REVIEW: Sunderland ‘Til I Die


Wikimedia Commons

A stand at the stadium of light, the home of Sunderland A.F.C.

Jimmy Feeney, Multimedia Manager

Sunderland ‘Til I Die is a show primarily on Netflix that follows a football (soccer) club in England as they fight through some very difficult times as a football club.

The series has two seasons. The first season follows the team as they play in the second division of English football for the first time in over ten years. Within the first season it follows as the club tumbles down from trying to win promotion back to the Premier League all the way to fighting to remain in the second division.

As the club unravels, viewers see a club desperately attempting to get better via buying players in the transfer window as the ownership refuses to help, firing two managers and anything else to possibly help the club. At the end of both season one and the club’s season, the club gets relegated to the third division of English football; a shock for the fans who held an expectation of being promoted back to the Premier League that season.

Season two of the show focuses on the following season as the club plays in the third division for the first time in over 35 years. This season focuses on the change in ownership that the club goes through, a promising young player refusing to resign with the club and yet another stressful transfer period for the club all in the hopes of gaining promotion back to the second division.

This season is much more hopeful as the competition the club faces is lesser in quality. The owners manage to set a league record for attendance as they bring some hope back to the club. The team manages to make it to a cup final, but loses at Wembley stadium, a common occurrence for the club in their history. The season climaxes with the team making it to the promotion playoff finals, where they have one game to earn their way back to the second division.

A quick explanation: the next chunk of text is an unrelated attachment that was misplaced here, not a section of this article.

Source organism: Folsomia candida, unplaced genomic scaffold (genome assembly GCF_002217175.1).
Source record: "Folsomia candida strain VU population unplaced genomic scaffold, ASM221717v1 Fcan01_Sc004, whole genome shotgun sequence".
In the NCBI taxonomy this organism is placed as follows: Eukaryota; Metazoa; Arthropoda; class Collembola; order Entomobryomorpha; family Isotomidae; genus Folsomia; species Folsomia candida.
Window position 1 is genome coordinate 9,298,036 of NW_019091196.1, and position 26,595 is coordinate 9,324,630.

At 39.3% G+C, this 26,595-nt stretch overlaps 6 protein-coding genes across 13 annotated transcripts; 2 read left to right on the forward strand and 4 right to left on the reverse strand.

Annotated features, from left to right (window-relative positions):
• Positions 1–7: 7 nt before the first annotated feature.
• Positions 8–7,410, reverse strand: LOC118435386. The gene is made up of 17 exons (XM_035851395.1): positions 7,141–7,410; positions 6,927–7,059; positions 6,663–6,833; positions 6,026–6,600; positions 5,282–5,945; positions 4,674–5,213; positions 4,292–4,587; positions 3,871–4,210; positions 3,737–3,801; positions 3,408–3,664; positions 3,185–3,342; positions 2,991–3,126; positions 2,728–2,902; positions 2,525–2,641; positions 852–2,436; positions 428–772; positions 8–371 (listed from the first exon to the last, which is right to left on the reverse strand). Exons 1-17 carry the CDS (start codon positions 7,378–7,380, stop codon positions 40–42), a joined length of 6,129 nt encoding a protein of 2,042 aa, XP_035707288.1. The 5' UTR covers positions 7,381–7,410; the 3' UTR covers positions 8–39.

Failure and disappointment, however, prove to be a theme in both this show and in the club’s performances, as they lose at the death of the game, once again in Wembley stadium. Thus, they are forced to remain in the third division for at least one more season. After the final game, a fan perfectly encapsulates the moment when she states “Why is it never us celebrating?”

The filmmakers of this show had no clue what types of themes or feelings the show would bring them when they began. Likely expecting to follow a club winning and getting back to their usual place, instead pain of an industrial city with not much to do on weekends except watch Sunderland matches is shown through the lenses of many features on fans. 

Additionally, the show encapsulates very well what stress players, coaches, owners and fans all feel when they see their team falling apart from what they once were in front of their eyes.

Overall the show is very well presented as it both is great for not only football fans wanting an inside look at a club, but casual Netflix surfers as well as it still captures emotions that all people have to go through and feel.